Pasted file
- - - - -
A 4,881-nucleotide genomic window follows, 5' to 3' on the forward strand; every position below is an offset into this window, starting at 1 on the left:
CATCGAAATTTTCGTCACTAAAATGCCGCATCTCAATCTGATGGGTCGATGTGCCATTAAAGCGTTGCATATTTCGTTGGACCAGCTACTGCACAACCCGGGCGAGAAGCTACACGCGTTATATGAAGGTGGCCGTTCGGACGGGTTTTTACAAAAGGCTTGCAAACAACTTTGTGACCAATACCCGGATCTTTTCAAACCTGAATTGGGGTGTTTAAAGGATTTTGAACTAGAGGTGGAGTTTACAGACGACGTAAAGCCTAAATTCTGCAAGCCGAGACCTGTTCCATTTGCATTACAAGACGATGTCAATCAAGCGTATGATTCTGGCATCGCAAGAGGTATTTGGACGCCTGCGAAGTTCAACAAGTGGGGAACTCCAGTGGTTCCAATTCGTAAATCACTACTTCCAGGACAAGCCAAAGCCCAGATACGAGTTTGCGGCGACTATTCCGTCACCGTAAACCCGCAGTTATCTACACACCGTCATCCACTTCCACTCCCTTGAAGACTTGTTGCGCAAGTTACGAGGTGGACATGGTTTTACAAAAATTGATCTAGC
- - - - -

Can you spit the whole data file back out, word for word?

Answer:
A 4,881-nucleotide genomic window follows, 5' to 3' on the forward strand; every position below is an offset into this window, starting at 1 on the left:
CATCGAAATTTTCGTCACTAAAATGCCGCATCTCAATCTGATGGGTCGATGTGCCATTAAAGCGTTGCATATTTCGTTGGACCAGCTACTGCACAACCCGGGCGAGAAGCTACACGCGTTATATGAAGGTGGCCGTTCGGACGGGTTTTTACAAAAGGCTTGCAAACAACTTTGTGACCAATACCCGGATCTTTTCAAACCTGAATTGGGGTGTTTAAAGGATTTTGAACTAGAGGTGGAGTTTACAGACGACGTAAAGCCTAAATTCTGCAAGCCGAGACCTGTTCCATTTGCATTACAAGACGATGTCAATCAAGCGTATGATTCTGGCATCGCAAGAGGTATTTGGACGCCTGCGAAGTTCAACAAGTGGGGAACTCCAGTGGTTCCAATTCGTAAATCACTACTTCCAGGACAAGCCAAAGCCCAGATACGAGTTTGCGGCGACTATTCCGTCACCGTAAACCCGCAGTTATCTACACACCGTCATCCACTTCCACTCCCTTGAAGACTTGTTGCGCAAGTTACGAGGTGGACATGGTTTTACAAAAATTGATCTAGC